## digitalmars.D.announce - Re: Steve Yegge's rant on The Next Big Language

```Frits van Bommel Wrote:

Foo wrote:
I think the syntax of delegate literal should be simplified, like this:
int[] squares = numbers.map( int(int x){return x * x;} );

or ruby-like syntax:
int[] squares = numbers.map( {int|int x| x * x} );

*ahem* You just didn't simplify _enough_ ;):
---
\$ cat test.d
import std.stdio;

R[] map(T,R)(T[] arr, R delegate(T) dg){
R[] result = new R[arr.length];
foreach(i, item; arr)
result[i] = dg(item);
return result;
}

void main(){
int[] numbers = [1, 2, 3, 4, 5, 6, 7, 8];
int[] squares = numbers.map( (int x){return x * x;} );
writefln(squares);
}
\$ dmd -run test.d
[1,4,9,16,25,36,49,64]
---
As you can see, your first example works if you also leave out the
return type :).
(See http://www.digitalmars.com/d/expression.html#FunctionLiteral)

I'm not quite sure why you're not allowed to explicitly specify the
return type without also specifying "function" or "delegate" first, but
it could be there's some syntactic ambiguity that would create which I
can't think of right now. Or it could just be that Walter overlooked it,
thought it too hard to implement, or simply not worth it for some reason...

[a bit later]
I just thought of a semi-ambiguity. If the return type and the types of
any parameters are user-defined, and all parameters (if any) are
anonymous and implicitly 'in', the first part looks just like a function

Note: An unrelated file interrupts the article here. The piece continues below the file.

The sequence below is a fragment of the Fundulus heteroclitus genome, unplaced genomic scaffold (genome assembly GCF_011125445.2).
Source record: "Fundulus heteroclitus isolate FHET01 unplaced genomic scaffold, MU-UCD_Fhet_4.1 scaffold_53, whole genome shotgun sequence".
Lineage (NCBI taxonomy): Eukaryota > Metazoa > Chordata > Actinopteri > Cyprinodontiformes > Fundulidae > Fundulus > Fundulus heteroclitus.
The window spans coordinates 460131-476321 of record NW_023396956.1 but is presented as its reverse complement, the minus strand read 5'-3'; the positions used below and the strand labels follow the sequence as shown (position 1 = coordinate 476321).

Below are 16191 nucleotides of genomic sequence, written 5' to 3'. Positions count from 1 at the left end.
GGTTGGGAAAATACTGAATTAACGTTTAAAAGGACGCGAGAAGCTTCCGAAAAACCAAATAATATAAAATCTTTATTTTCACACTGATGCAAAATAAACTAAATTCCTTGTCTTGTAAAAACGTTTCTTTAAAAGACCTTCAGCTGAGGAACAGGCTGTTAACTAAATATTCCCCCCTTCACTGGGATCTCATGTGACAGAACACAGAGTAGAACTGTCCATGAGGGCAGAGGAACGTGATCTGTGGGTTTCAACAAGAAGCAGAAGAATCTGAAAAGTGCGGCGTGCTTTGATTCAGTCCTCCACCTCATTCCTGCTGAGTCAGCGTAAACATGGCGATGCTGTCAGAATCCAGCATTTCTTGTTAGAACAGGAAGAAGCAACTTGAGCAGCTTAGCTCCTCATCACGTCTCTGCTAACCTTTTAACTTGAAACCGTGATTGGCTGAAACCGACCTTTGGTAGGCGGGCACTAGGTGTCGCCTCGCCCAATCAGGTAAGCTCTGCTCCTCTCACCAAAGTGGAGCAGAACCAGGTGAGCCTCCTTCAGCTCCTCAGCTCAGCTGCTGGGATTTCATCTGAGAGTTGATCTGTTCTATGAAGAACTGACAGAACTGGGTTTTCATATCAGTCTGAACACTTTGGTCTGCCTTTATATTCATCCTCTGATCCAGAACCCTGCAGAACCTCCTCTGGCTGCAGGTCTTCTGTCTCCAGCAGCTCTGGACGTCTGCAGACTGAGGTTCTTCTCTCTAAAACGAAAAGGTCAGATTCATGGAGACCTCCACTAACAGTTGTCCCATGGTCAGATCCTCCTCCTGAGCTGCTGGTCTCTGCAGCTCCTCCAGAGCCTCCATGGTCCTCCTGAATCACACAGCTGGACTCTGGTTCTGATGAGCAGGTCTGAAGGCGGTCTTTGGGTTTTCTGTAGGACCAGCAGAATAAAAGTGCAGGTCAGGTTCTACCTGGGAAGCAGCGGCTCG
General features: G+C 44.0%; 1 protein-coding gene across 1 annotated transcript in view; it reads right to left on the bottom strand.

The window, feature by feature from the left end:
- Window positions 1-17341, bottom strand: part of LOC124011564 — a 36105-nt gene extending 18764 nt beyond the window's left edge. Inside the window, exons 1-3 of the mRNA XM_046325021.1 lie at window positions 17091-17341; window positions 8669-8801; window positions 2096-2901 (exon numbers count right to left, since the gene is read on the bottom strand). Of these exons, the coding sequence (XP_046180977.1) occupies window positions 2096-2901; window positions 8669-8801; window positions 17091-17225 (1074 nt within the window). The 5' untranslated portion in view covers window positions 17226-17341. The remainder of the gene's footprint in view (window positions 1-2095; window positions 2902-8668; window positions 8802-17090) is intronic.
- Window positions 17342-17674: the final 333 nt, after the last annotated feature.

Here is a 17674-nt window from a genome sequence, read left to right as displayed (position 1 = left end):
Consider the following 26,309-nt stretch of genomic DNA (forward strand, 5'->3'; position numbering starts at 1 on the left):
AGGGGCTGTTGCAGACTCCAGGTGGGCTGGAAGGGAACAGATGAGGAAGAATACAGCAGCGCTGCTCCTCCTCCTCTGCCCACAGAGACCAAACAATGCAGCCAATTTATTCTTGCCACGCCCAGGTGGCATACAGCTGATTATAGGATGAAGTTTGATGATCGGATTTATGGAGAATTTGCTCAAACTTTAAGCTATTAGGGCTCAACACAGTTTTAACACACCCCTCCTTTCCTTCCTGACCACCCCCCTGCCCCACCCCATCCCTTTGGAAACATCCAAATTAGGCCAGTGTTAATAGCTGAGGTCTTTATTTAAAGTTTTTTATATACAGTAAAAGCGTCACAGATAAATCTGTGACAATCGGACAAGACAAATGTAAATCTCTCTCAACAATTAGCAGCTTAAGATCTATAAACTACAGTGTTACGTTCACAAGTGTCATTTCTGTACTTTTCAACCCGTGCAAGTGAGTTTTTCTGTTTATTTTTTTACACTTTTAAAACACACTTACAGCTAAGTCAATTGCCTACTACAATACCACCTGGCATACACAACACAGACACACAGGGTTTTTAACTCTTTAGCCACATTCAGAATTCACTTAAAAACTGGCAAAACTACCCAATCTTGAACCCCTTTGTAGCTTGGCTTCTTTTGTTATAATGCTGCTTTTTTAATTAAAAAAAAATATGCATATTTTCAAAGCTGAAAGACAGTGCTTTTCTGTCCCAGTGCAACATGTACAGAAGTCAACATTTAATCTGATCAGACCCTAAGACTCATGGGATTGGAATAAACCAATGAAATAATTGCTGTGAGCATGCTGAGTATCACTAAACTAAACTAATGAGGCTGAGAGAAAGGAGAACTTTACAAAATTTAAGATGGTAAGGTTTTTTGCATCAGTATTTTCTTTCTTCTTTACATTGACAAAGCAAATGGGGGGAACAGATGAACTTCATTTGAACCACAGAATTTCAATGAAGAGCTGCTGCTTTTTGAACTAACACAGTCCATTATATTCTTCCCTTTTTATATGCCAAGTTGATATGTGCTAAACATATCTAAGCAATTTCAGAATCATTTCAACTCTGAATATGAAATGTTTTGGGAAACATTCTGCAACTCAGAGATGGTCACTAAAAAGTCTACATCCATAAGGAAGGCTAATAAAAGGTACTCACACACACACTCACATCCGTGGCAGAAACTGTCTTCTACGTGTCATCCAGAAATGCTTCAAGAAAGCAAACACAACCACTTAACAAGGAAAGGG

call: "foo(bar)" can then be either a call to a function 'foo' with
parameter 'bar', or the start of a delegate returning a value of type
'foo' taking an anonymous parameter of type 'bar'.
But since IIRC D already requires an infinite-lookahead parser, the next
character (either a '{' or not) should disambiguate, which is why I only
called this a semi-ambiguity.
Can anyone think of an actual ambiguity, or think of another reason this
is not allowed? Barring fault, oversight or laziness (or perhaps just
busy-ness) on Walter's part, of course :P.

With Python's list comprehensions one can do
[x*x for x in numbers if not(x&1)]

A similar thing can be done in D overloading map() in this thread with

R[] map(T,R,S)(T[] arr, R delegate(T) dg, S delegate(T) df){
R[] result;
foreach(i, item; arr) {
if(df(item))
result ~= dg(item);
}
return result;
}

void main(){
int[] numbers = [1, 2, 3, 4, 5, 6, 7, 8];
writefln(numbers.map( (int x){return x * x;} ));
writefln(numbers.map((int x){return x * x;}, (int x) { return !(x & 1);}
));
}

Output:
[1,4,9,16,25,36,49,64]
[4,16,36,64]
```
Mar 12 2007